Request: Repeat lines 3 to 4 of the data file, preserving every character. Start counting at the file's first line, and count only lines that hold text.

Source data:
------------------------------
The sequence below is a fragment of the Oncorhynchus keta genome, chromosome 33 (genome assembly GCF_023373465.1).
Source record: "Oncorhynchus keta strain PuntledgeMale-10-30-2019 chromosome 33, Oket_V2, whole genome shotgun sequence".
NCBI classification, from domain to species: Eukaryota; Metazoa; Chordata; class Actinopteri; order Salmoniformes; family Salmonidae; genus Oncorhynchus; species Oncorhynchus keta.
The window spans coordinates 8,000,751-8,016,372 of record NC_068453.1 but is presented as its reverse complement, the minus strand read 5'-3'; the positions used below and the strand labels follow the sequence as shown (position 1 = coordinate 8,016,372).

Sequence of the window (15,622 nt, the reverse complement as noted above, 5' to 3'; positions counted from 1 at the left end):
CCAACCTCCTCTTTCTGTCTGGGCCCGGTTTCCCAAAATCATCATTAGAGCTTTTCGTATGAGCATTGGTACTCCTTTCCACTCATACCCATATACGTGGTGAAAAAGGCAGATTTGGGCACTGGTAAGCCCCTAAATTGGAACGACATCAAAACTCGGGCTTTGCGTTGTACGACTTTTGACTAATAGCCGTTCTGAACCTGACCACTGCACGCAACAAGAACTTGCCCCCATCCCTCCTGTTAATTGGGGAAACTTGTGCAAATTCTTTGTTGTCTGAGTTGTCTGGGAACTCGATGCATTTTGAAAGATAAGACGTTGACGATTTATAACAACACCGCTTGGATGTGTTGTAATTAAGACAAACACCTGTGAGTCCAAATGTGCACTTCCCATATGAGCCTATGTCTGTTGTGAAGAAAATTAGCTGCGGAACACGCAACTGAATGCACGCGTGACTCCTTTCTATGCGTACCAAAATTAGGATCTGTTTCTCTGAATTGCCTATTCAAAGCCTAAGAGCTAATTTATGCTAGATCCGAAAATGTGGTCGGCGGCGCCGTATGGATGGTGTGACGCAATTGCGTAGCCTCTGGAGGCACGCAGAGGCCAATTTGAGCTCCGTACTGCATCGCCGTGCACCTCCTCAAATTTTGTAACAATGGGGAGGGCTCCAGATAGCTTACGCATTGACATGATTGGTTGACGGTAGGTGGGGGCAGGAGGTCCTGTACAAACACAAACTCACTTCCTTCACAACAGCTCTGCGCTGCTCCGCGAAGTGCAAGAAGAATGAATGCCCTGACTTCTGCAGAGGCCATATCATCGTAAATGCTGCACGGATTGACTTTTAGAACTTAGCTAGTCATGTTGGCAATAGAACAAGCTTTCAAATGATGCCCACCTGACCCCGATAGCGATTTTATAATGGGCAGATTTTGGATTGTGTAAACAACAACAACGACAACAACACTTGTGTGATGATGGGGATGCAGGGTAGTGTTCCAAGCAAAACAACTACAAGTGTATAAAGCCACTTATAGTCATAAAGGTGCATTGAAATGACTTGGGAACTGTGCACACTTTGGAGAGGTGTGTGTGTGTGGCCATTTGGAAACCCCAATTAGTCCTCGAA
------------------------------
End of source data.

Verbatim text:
NCBI classification, from domain to species: Eukaryota; Metazoa; Chordata; class Actinopteri; order Salmoniformes; family Salmonidae; genus Oncorhynchus; species Oncorhynchus keta.
The window spans coordinates 8,000,751-8,016,372 of record NC_068453.1 but is presented as its reverse complement, the minus strand read 5'-3'; the positions used below and the strand labels follow the sequence as shown (position 1 = coordinate 8,016,372).